Mutation in Ribosomal Protein S5 Leads to Spectinomycin Resistance in Neisseria Gonorrhoeae.

Mutation in ribosomal protein S5 leads to spectinomycin resistance in Neisseria gonorrhoeae.

Front Microbiol. 2013; 4: 186
Ilina EN, Malakhova MV, Bodoev IN, Oparina NY, Filimonova AV, Govorun VM

Spectinomycin remains a useful reserve option for therapy of gonorrhea. The emergence of multidrug-resistant Neisseria gonorrhoeae strains with decreased susceptibility to cefixime and to ceftriaxone makes it the only medicine still effective for treatment of gonorrhea infection in analogous cases. However, adoption of spectinomycin as a routinely used drug of choice was soon followed by reports of spectinomycin resistance. The main molecular mechanism of spectinomycin resistance in N. gonorrhoeae was C1192T substitution in 16S rRNA genes. Here we reported a Thr-24?Pro mutation in ribosomal protein S5 (RPS5) found in spectinomycin resistant clinical N. gonorrhoeae strain, which carried no changes in 16S rRNA. In a series of experiments, the transfer of rpsE gene allele encoding the mutant RPS5 to the recipient N. gonorrhoeae strains was analyzed. The relatively high rate of transformation [ca. 10(-5) colony-forming units (CFUs)] indicates the possibility of spread of spectinonycin resistance within gonococcal population due to the horizontal gene transfer (HGT). HubMed – drug

Dare to Delay? The Impacts of Adolescent Alcohol and Marijuana Use Onset on Cognition, Brain Structure, and Function.

Front Psychiatry. 2013; 4: 53
Lisdahl KM, Gilbart ER, Wright NE, Shollenbarger S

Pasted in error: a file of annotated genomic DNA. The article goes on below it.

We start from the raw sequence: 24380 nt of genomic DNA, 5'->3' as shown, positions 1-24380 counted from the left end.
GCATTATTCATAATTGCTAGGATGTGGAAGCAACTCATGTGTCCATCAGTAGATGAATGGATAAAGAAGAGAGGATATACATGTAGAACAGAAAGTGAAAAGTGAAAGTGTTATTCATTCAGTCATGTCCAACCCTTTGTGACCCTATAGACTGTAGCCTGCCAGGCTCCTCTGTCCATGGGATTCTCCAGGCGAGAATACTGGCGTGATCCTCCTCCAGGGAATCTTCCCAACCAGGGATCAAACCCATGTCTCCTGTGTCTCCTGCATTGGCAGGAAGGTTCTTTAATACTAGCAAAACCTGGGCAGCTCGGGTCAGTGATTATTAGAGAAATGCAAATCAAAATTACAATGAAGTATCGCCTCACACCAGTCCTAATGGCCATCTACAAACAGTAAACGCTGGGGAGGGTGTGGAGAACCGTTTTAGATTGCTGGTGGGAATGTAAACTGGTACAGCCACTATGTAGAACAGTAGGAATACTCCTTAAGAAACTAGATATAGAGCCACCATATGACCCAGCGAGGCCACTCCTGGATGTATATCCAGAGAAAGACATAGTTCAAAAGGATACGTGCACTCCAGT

Throughout the world, drug and alcohol use has a clear adolescent onset (Degenhardt et al., 2008). Alcohol continues to be the most popular drug among teens and emerging adults, with almost a third of 12th graders and 40% of college students reporting recent binge drinking (Johnston et al., 2009, 2010), and marijuana (MJ) is the second most popular drug in teens (Johnston et al., 2010). The initiation of drug use is consistent with an overall increase in risk-taking behaviors during adolescence that coincides with significant neurodevelopmental changes in both gray and white matter (Giedd et al., 1996a; Paus et al., 1999; Sowell et al., 1999, 2002, 2004; Gogtay et al., 2004; Barnea-Goraly et al., 2005; Lenroot and Giedd, 2006). Animal studies have suggested that compared to adults, adolescents may be particularly vulnerable to the neurotoxic effects of drugs, especially alcohol and MJ (see Schneider and Koch, 2003; Barron et al., 2005; Monti et al., 2005; Cha et al., 2006; Rubino et al., 2009; Spear, 2010). In this review, we will provide a detailed overview of studies that examined the impact of early adolescent onset of alcohol and MJ use on neurocognition (e.g., Ehrenreich et al., 1999; Wilson et al., 2000; Tapert et al., 2002a; Hartley et al., 2004; Fried et al., 2005; Townshend and Duka, 2005; Medina et al., 2007a; McQueeny et al., 2009; Gruber et al., 2011, 2012; Hanson et al., 2011; Lisdahl and Price, 2012), with a special emphasis on recent prospective longitudinal studies (e.g., White et al., 2011; Hicks et al., 2012; Meier et al., 2012). Finally, we will explore potential clinical and public health implications of these findings. HubMed – drug

Alternative functional in vitro models of human intestinal epithelia.

Front Pharmacol. 2013; 4: 79